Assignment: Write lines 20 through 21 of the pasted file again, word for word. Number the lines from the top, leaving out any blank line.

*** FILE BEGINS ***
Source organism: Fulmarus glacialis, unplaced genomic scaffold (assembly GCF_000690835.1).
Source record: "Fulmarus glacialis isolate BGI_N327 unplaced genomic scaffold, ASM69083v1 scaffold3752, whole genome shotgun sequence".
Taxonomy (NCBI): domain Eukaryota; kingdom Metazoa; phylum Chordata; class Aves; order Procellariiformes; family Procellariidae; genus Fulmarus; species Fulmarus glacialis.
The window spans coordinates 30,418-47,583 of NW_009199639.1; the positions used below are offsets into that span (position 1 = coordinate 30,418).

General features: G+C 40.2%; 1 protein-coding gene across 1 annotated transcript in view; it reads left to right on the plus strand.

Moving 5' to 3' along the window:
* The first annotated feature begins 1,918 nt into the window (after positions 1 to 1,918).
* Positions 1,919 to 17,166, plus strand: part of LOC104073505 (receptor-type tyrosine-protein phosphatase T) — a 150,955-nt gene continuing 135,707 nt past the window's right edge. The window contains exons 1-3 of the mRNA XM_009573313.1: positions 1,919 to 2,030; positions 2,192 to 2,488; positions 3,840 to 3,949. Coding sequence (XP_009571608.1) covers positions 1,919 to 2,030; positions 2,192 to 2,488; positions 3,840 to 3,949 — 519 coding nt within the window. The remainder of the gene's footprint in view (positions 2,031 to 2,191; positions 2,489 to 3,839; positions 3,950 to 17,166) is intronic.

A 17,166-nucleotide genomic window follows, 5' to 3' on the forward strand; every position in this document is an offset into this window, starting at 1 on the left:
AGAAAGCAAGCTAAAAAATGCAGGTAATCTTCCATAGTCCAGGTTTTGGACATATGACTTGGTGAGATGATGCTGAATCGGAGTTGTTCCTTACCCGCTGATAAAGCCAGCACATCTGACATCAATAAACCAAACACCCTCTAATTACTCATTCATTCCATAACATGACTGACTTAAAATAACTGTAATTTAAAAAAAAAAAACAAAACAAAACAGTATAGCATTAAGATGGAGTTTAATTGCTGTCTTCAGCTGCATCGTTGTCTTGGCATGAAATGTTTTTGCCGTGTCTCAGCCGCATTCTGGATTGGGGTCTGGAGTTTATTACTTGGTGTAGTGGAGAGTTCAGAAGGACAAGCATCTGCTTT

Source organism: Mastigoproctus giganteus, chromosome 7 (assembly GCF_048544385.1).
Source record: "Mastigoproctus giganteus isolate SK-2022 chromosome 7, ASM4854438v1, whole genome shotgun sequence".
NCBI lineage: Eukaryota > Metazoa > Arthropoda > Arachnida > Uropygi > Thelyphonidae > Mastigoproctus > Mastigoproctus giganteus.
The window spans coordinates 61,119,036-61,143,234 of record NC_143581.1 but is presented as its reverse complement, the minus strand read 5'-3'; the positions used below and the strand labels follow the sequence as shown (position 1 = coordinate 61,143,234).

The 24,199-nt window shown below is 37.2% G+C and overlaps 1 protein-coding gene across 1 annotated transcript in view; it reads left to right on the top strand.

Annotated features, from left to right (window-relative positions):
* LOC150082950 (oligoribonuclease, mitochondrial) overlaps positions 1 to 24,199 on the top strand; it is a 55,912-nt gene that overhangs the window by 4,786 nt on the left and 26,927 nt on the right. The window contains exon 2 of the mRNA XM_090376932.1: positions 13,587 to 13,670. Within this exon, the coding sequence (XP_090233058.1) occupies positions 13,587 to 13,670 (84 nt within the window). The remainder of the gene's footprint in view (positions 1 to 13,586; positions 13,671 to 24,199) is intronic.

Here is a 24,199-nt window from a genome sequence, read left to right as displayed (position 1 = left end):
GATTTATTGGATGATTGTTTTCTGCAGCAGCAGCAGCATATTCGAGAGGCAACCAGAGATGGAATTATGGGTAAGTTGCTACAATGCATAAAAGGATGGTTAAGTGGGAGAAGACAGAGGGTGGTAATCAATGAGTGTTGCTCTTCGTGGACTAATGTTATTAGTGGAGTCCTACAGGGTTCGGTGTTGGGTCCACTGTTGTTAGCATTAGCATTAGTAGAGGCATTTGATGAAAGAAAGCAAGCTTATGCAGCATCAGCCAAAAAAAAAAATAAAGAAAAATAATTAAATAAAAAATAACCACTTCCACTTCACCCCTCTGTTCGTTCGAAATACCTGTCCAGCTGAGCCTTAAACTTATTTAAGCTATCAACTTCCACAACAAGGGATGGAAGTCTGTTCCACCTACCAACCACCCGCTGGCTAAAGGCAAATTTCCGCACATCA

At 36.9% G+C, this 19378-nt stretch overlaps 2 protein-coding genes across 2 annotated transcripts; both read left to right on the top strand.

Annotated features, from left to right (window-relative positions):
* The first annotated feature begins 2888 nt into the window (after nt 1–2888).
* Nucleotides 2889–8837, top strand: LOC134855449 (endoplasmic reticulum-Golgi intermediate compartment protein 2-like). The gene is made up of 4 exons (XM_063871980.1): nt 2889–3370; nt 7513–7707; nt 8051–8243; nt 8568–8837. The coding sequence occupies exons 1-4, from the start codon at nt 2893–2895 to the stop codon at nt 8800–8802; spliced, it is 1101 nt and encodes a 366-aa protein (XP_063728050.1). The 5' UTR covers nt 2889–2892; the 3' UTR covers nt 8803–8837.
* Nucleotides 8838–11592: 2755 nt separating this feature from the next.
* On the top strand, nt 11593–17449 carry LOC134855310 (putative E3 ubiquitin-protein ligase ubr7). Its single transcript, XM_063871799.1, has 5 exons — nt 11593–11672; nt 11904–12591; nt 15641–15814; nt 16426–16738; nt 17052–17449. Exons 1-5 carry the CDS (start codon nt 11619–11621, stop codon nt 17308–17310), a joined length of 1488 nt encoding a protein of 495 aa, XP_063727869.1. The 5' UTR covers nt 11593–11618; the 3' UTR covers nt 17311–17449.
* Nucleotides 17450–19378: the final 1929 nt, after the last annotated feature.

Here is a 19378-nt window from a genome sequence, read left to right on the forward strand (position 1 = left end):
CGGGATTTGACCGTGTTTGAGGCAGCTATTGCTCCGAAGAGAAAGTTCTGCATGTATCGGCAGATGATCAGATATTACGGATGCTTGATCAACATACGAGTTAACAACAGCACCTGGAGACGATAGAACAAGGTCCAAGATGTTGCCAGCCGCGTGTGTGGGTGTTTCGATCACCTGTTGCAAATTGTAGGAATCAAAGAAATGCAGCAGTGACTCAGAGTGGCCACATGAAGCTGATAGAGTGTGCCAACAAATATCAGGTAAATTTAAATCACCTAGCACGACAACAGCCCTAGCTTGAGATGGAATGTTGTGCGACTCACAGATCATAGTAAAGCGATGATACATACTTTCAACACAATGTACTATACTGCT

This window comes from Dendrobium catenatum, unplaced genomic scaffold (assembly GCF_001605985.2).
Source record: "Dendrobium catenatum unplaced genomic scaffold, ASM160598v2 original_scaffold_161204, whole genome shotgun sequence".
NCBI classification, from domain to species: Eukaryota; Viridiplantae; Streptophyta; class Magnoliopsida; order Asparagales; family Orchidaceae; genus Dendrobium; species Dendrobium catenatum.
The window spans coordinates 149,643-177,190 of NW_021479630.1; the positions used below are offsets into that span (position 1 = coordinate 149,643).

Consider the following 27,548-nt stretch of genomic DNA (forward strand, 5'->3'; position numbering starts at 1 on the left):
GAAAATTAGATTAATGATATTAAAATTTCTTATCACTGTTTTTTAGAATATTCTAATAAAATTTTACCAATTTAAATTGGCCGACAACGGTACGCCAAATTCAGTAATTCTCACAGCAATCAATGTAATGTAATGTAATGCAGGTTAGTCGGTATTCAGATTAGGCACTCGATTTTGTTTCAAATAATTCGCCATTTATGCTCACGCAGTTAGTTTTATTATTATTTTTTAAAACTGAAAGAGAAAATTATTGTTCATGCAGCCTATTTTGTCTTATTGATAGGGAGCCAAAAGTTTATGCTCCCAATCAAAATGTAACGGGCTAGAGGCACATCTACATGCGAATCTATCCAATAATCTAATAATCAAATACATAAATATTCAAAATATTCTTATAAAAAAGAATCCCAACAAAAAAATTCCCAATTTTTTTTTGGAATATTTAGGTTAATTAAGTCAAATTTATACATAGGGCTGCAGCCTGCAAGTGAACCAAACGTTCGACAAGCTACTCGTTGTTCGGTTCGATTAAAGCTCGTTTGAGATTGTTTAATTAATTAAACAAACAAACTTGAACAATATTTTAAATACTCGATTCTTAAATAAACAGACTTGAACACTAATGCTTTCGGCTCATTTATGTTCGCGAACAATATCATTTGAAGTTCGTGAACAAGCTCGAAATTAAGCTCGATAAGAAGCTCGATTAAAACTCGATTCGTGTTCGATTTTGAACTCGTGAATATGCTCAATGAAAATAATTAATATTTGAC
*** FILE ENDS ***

At 36.9% G+C, this 19378-nt stretch overlaps 2 protein-coding genes across 2 annotated transcripts; both read left to right on the top strand.

Annotated features, from left to right (window-relative positions):